Friday, 21 April 2017

A Lesson in Gratitude

By: Yoan Mei Dyandari - UNICEF Indonesia Fundraiser


Yoan Mei (center) shares stories with schoolchildren in Pantaran Village, West Sulawesi. ©UNICEF / 2017 


Visiting Mamuju, a city in West Sulawesi, was an exciting opportunity for me. I was lucky to get to join the UNICEF team and Masagena, a local NGO, on a visit to Pantaraan Village where a “One-Roof School” (SATAP) has been built.
 
Supported jointly by UNICEF and Masagena, the SATAP schools combine primary education (grades 1-6) and junior secondary education (grades 7-9) in one compound. The aim is to make the transition to secondary education both physically easier and financially more feasible for poor students living in remote and isolated areas.

Getting to this particular SATAP, however, was no walk in the park: The road was littered with sharp rocks and pocked by potholes. The sun burned with searing heat.


When we arrived, the students greeted us in red-and-white uniforms singing a song, “Selamat Datang Kakak.” I was so happy to see their smiling faces I had to hold back tears.

Caca, a cheerful little girl, was one of those smiling faces. She ran to me and took my hand. “Come play with us!” she said.

I enjoyed being with the students. We drew, made origami and wrote down some of our dreams. Caca says she wants to be a doctor.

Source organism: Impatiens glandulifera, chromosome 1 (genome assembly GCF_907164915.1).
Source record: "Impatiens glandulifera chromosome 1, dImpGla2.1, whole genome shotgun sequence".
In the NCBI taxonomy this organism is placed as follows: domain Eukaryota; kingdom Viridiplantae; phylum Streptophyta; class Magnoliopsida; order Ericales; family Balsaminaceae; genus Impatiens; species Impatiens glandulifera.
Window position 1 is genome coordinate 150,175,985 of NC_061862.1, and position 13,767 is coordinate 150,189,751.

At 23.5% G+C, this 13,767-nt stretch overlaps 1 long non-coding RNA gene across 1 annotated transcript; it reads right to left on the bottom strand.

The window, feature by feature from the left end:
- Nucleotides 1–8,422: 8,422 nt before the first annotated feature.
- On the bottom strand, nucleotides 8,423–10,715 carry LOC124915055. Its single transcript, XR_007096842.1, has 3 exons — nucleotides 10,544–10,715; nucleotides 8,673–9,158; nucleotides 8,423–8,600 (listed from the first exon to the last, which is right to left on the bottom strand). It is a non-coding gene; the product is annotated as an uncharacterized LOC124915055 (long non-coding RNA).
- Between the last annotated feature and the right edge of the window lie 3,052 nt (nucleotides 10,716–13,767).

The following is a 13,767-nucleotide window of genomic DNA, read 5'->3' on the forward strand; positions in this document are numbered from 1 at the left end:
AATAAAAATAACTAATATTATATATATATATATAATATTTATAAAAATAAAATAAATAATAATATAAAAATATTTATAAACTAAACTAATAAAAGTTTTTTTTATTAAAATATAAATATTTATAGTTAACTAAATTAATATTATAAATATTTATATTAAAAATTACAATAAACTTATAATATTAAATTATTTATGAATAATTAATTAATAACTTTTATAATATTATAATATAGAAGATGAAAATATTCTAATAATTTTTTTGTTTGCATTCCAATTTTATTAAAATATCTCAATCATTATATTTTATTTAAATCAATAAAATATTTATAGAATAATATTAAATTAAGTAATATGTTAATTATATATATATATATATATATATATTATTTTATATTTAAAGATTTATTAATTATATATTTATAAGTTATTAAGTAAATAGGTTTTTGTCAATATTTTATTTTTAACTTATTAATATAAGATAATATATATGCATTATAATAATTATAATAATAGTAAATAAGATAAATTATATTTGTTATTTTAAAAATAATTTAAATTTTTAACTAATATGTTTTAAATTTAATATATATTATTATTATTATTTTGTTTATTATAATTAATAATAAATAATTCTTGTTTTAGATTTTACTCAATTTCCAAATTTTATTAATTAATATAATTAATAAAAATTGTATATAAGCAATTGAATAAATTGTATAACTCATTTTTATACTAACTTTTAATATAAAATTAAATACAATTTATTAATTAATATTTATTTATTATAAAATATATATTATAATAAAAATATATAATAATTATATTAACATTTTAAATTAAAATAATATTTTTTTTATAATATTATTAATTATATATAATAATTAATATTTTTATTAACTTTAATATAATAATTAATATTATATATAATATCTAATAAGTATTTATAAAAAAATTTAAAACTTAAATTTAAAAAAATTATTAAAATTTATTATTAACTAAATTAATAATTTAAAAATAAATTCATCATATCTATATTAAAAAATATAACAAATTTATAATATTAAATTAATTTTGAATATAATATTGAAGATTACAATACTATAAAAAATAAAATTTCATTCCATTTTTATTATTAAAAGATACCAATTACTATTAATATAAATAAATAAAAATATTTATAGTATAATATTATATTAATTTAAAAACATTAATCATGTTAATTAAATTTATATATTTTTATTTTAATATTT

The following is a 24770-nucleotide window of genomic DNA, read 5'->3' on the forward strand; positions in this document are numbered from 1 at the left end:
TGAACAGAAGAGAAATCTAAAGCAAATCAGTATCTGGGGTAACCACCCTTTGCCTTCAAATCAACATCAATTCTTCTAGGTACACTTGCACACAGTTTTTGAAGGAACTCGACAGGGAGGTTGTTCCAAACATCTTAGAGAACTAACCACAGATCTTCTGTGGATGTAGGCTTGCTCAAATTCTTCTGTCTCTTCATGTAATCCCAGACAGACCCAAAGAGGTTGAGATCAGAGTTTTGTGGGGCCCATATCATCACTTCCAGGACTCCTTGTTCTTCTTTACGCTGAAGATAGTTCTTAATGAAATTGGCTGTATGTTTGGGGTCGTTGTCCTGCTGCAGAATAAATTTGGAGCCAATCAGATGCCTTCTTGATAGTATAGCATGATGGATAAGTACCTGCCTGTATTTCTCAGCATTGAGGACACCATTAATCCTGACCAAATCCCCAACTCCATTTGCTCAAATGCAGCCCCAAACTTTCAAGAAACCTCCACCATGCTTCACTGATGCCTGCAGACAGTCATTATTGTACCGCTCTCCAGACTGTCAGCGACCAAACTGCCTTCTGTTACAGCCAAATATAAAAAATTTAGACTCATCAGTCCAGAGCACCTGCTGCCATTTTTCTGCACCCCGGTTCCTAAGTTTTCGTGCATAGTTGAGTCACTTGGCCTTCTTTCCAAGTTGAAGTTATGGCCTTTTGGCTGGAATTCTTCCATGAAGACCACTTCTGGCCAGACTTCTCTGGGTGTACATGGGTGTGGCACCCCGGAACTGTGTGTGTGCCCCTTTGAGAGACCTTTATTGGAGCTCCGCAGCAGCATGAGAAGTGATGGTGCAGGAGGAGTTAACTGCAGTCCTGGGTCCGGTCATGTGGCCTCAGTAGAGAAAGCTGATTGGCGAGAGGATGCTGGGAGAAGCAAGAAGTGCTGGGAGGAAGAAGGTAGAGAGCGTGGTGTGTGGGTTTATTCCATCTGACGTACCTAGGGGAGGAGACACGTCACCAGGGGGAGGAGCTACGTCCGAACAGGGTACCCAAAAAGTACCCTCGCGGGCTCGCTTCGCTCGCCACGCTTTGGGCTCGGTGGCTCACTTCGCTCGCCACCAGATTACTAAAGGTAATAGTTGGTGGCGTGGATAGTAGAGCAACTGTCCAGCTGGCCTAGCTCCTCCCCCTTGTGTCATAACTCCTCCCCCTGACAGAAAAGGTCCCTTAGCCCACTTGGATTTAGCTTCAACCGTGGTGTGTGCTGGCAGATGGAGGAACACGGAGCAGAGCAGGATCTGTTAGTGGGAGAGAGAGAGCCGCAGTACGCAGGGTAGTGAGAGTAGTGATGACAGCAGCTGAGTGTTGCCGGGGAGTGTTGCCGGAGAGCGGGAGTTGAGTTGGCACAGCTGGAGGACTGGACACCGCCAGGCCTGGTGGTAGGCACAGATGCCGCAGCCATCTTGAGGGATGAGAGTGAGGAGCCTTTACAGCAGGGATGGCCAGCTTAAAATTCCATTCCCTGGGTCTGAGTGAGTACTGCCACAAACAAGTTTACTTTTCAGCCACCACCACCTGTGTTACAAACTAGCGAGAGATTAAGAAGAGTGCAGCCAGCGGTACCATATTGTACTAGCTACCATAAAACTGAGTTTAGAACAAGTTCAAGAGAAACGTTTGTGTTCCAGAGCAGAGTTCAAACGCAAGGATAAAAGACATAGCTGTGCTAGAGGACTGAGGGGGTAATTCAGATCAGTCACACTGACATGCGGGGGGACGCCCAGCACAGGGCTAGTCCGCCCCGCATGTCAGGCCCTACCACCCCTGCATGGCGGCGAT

After school, Caca fills buckets with well water carries them home uphill. Though murky with mud, the family uses the water for all its needs – to bathe, cook, and even to drink.

Caca hauls water up a hill to her home ©UNICEF / 2015 
Despite her young age, Caca has the air of someone much more mature in years. “I come to the well twice a day; after school and after my Quran class,” she said. I was speechless and couldn’t think of anything to do except to help her carry one of the containers up the hill.

Before long I was tired. I looked up and Caca had paused and was grinning, full of energy: She nearly ran up the hill! I made a vow then and there not to take so much for granted – especially something as important as access to water. It was an eye-opener to see how much effort it took for Caca and her family to meet such a basic human need.

A child as young as Caca should not be burdened with providing water for her family. But I’ve seen it a hundred times and cried about it a hundred times too,” said Pak Peter from Masagena. “We’re here to make sure these kids can still get a proper education and fulfill their dreams.”

My experience opened my eyes: I need to do more to ensure children like Caca have a better life.

Thank you, Caca, for touching our hearts. Your joy is our inspiration, and as you are reaching for your dreams, keep your smile and stay happy.

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